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Legislator gets lesson in the classroom

  • http://media.charlotteobserver.com/smedia/2014/05/09/00/06/wO7Dc.Em.138.jpg|316
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  • http://media.charlotteobserver.com/smedia/2014/05/08/21/07/1u72id.Em.138.jpeg|212
    Diedra Laird - dlaird@charlotteobserver.com
    State Rep. Charles Jeter high fives Jacob Neal, 9, after helping him with classwork Thursday while he helped teach Weslyn Snuggs’ fourth-grade class at Stoney Creek Elementary School in Charlotte on Thursday.
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    Diedra Laird - dlaird@charlotteobserver.com
    State Rep. Charles Jeter, R-Huntersville, sits at left as he helps teach in the fourth-grade classroom of Weslyn Snuggs, right, at Stoney Creek Elementary School in Charlotte on Thursday. Jeter is preparing to return to Raleigh on May 14 for the start of the short legislative session. During this year's session, a number of key education issues are expected to be discussed and potentially voted upon. The issues that top the list are teacher compensation and the debate surrounding the implementation of Common Core State Standards. Jeter recently met with a number of teachers at Stoney Creek to discuss their issues and concerns, after which he accepted the opportunity to teach for a day. He believes that meeting with teachers and being in the classroom will help him make informed decisions on education issues as he goes into the short session.
  • http://media.charlotteobserver.com/smedia/2014/05/08/21/07/ZbOgr.Em.138.jpeg|209
    Diedra Laird - dlaird@charlotteobserver.com
    State Rep. Charles Jeter works with Trinity Stephenson, 9, while helping teach Weslyn Snuggs’ fourth-grade class Stoney Creek Elementary School in Charlotte on Thursday.
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    Diedra Laird - dlaird@charlotteobserver.com
    State Rep. Charles Jeter helps Trinity Stephenson, 9, on Thursday while helping teach Weslyn Snuggs’ fourth-grade class at Stoney Creek Elementary School in Charlotte.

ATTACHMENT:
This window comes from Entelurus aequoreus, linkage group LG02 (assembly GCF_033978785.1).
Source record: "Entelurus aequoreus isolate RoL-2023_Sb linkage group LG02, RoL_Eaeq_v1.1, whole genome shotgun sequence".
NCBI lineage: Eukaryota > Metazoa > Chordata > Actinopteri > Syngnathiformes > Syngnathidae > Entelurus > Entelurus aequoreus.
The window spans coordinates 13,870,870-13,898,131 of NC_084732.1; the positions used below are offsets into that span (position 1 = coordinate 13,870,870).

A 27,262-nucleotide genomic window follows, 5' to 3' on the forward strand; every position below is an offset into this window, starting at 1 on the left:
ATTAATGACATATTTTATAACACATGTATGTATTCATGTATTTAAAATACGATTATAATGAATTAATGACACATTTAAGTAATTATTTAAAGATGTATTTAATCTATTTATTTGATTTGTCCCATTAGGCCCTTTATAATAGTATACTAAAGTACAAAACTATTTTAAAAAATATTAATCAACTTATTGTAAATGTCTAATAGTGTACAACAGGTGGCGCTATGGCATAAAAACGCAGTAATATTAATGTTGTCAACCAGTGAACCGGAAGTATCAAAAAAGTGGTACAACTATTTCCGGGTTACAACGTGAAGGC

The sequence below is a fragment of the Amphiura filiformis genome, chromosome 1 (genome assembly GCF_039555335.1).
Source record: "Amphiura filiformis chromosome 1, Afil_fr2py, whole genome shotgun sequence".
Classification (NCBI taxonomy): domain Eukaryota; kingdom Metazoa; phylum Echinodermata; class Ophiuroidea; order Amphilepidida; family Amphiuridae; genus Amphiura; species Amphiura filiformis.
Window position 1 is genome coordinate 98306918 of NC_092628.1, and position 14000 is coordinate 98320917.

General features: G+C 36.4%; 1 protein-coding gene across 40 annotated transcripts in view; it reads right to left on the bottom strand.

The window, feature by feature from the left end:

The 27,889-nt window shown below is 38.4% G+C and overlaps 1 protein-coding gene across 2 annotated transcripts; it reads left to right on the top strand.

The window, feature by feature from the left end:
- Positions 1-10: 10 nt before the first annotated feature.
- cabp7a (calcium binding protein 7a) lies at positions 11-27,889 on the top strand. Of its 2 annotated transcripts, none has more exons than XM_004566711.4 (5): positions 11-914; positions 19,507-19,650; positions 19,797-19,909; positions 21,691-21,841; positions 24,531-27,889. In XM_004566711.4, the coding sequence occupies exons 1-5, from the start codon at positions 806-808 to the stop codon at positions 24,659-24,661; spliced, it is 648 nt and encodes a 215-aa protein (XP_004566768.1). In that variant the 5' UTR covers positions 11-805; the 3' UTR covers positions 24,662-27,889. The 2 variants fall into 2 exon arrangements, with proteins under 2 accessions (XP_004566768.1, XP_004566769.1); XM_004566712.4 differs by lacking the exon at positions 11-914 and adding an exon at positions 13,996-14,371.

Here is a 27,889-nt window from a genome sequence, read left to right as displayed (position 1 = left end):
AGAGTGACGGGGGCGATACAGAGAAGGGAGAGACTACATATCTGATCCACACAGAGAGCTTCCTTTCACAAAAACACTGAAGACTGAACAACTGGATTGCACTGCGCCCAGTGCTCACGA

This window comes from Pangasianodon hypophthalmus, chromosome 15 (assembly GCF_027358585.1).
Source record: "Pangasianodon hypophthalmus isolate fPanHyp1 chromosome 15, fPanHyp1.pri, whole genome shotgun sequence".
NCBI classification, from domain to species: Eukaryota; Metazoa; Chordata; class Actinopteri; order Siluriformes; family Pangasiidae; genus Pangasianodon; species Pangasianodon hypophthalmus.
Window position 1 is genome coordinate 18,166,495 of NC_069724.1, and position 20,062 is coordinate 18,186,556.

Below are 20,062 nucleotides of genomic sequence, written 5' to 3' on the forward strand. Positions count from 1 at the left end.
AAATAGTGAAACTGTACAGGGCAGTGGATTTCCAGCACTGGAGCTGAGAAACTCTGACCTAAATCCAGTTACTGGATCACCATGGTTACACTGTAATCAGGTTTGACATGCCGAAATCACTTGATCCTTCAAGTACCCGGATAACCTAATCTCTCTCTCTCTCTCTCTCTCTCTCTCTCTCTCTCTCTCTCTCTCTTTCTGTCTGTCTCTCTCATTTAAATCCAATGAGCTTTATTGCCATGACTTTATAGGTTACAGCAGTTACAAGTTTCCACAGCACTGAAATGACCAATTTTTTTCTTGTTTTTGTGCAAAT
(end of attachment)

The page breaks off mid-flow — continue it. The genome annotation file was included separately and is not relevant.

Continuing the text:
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State Rep. Charles Jeter thought he knew how difficult it was to be a teacher – until Thursday.

Jeter spent all morning and afternoon volunteering in a fourth-grade classroom at Stoney Creek Elementary School, in northeast Mecklenburg County near Mallard Creek High School.

“I didn’t realize how difficult it really was until today,” the Huntersville Republican said. “It’s organized chaos.”

As for teacher Weslyn Snuggs, who invited the District 92 representative to spend a day in her classroom? “She deserves a gold medal,” Jeter said.

Snuggs taught for 19 years in Cabarrus County Schools and has been with Charlotte-Mecklenburg Schools for six years. She works two jobs to make ends meet, she said, and once held four jobs at one time.

Snuggs invited Jeter to return to Stoney Creek when he met with the school’s teachers last week. He wanted to hear their concerns before returning to Raleigh next week for the legislative short session where teacher pay, Common Core and other education issues are expected to be discussed and possibly come up for votes.

Jeter went from one student to the next helping them with their math problems.

Jeter was so busy after arriving about 7 a.m. that he hadn’t once gone to the restroom throughout the school day, he said.

“We haven’t stopped,” he said. “There’s no five-minute breaks. There’s no, ‘I’m going to call my mom to see how she’s doing.’ It’s those little conveniences of life you forget” teachers go without. “Most of the time, she’s in here by herself. She can’t go to the restroom.”

Jeter, whose children are in seventh, fifth and first grades, said he’s always been an education advocate. As a Huntersville town commissioner, he started the Huntersville School Advisory Committee. “I’m a parent, first and foremost,” he said. “So it’s important to me.”

Snuggs said she wonders how the General Assembly can make informed decisions about teachers when most haven’t been in a classroom in years. Of Jeter, she said, “I hope he takes this experience back to Raleigh and makes it real.”

That, Jeter agreed, is precisely his challenge.

Marusak: 704-358-5067; Twitter: @jmarusak
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